Historical Fiction by Cindy Fazzi
Douglas MacArthur. Her pulse quickened as she read the name. His handwriting was neat, his signature confident, but just the same, his note struck her as an anomaly, a mistake. The white man who acted as his messenger stood next to her at the bar.
Men of all ages filled the Olympic Boxing Club, waiting for the fight to begin. Filipinos, Americans, and Europeans caroused and mingled freely here, unlike the Elks or the Army and Navy Club, which banned Filipinos.
The foreigners sat at the tables, drank Cerveza San Miguel, and smoked cigars. The Filipinos, who were standing at the cheap section of the club, jostled and bet among themselves.
“I’m Captain Ed Marsh, by the way.” The messenger extended his hand.
An American officer in civilian clothes. It was Saturday night, after all.
“A pleasure to meet you, sir.” She shook his hand, but withheld her name.
Isabel Rosario Cooper came to the club in search of her brother, or rather his car. She needed Ben to drive her to the Manila Carnival.
Women didn’t come here because they didn’t watch boxing, so when she stepped inside the club, she’d grabbed everyone’s attention without trying. The men had erupted in whistles and cheers. The crowd had parted as she crossed the room. Just the way she liked it. She was born to part crowds — to turn heads. For an aspiring actress, every place was a stage.
Who knew MacArthur sat amid the boisterous horde? She read the note again. I can’t help but notice your gracious presence. I would love it if you can favor me with your company. Please join me for dinner at The Grand.
This time, the words made sense. Not a blunder on his part or a misinterpretation on hers. The message hit her like a jackpot — bigger than the Carnival Queen title that her best friend, Nenita, aimed for. He was the most important man in the Philippine Islands. He could open doors for her and her family.
She stopped herself from blurting out a yes! She couldn’t afford to give herself away. Nothing compelled a man to pursue a woman more than her lack of interest.
“Who’s Douglas MacArthur?” She stood with the note in one hand and her silk purse in the other hand. Chin up and chest out, despite the sweat underneath her lace blouse. Her skirt squeezed her waist and constricted her breathing, but she’d worn it because it displayed her figure. The stifling humidity now made her regret her choice. Even the garter belt and stockings itched in such heat.
“You’ve never heard of Douglas MacArthur?” His eyes widened.
She shook her head. A saxophone wailed, distracting them both. They turned toward the elevated boxing ring — empty. Below it, a band warmed up.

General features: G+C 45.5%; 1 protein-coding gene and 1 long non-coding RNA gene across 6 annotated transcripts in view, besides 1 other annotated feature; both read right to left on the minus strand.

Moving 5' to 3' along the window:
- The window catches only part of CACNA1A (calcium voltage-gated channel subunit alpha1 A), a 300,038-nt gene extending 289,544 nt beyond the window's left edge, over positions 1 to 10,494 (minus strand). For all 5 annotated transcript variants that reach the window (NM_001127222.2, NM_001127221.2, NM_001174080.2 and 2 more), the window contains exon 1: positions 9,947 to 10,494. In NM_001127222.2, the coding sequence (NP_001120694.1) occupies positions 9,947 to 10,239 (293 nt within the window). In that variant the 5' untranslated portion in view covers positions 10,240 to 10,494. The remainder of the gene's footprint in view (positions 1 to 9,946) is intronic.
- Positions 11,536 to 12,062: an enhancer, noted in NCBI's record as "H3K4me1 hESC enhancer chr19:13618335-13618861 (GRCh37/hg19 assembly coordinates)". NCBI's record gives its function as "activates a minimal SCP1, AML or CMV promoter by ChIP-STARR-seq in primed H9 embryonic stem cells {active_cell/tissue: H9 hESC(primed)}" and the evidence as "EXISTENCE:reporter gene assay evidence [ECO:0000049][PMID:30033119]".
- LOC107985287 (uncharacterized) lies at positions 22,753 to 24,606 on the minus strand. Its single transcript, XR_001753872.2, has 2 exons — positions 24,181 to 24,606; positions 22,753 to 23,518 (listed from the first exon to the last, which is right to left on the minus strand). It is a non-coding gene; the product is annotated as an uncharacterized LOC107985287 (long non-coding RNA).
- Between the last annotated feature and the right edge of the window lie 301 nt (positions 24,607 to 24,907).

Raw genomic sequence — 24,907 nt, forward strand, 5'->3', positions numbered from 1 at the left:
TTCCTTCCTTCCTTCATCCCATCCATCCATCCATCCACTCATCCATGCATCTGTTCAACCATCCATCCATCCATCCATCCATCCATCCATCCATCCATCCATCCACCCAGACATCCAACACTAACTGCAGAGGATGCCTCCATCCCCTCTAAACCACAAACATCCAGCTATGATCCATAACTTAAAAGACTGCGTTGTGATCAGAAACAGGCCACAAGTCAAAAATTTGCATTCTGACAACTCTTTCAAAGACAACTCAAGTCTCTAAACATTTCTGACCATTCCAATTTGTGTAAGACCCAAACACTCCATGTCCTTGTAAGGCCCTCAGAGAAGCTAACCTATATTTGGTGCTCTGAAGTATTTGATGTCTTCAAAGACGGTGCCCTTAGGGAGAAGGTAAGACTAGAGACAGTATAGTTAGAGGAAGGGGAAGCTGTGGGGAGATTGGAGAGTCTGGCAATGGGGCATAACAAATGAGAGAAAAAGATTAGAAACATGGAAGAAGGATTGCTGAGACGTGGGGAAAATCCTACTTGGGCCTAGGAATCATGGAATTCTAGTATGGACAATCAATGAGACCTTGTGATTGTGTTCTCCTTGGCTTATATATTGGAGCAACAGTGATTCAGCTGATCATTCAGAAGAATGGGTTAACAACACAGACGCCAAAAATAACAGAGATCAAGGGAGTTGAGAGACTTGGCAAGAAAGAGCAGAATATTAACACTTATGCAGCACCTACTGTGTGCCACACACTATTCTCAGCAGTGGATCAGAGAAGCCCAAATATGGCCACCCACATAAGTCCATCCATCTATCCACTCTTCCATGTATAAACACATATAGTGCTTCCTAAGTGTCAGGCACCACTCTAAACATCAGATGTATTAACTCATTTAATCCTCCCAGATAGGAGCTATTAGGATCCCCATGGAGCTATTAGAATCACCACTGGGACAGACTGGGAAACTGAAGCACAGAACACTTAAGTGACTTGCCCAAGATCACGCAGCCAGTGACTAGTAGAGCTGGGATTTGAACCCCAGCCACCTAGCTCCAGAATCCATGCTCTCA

Captain Marsh offered her a pack of Lucky Strike. “Care for a cigarette?”
“Why, thank you.” She tucked her purse under her armpit and took one stick, which he lit with a lighter. They stood side by side, watching the band.
“Do you see the gentleman in the middle?” He pointed at a table not far from the band. “White suit. Gray-striped tie. Do you see him?”
“That is Douglas MacArthur.”
The man stared at her while smoking a long-stemmed pipe, the bowl shaped like a corncob. He didn’t smile. The band played a jazz-style rendition of a Filipino folk song. The audience, packed ten deep, hooted and screamed for the fight to begin, but MacArthur didn’t even blink.
She glanced at his note again before inserting it in her purse. “This is nice. But I don’t know him.”
“It’s unbelievable. You really don’t know him?”
She shook her head and shifted her weight to one hip.
“He’s the Big Cheese!”
She arched her eyebrow.
“Major General MacArthur is the most powerful American not just in the Philippines, but in Asia.”
She took a drag on her cigarette. “I know what big cheese means, thank you.”
MacArthur stood out in his expensive suit, slicked-back hair, and intimidating pipe, but he was as old as her father, if not older. His title was commander of the U.S. Army’s Philippine Division, though everyone treated him like a king.
Rumor was, he had his eyes on the White House. He flaunted his kinglike authority using the Philippines as his stage, like William Howard Taft had done. His photographs graced the newspapers almost every day, stealing the spotlight from the American governor-general. He snubbed the American bureaucrats and saved his charm for the old money in Manila.
MacArthur, like his compatriots, didn’t seem to mind the local fools around him. The Americans seemed content just to drink booze, something they couldn’t do without getting in trouble back in their country because of Prohibition.
In this melting pot of drunken indulgences, the Filipinos behaved the worst. A man had propositioned her and several others had called her “sexy” and “beauty.” Not a compliment, but a catcall. She’d cursed them under her breath, but she couldn’t blame them. For once they felt entitled like the Americans, happy to be admitted to the Olympic at all. Here they could pretend to be equal to the white man and display their drunken braggadocio.
The music ended. The boxing match would start soon. She better find her brother or she might miss the coronation of the Carnival Queen. She could have taken the streetcar, but she wanted to ride in the Chevrolet Tourer that her brother drove, one of the few in Manila. Ben had finagled to use the car this weekend, courtesy of their father’s newest business venture, an outfit that imported American cars. He’d predicted that Papa’s latest gamble wouldn’t survive unless a rich American or European backed him. She and her brother wanted to use the car while they could.
She swept the club with a glance. No Ben.
“Are you looking for someone?” asked Captain Marsh.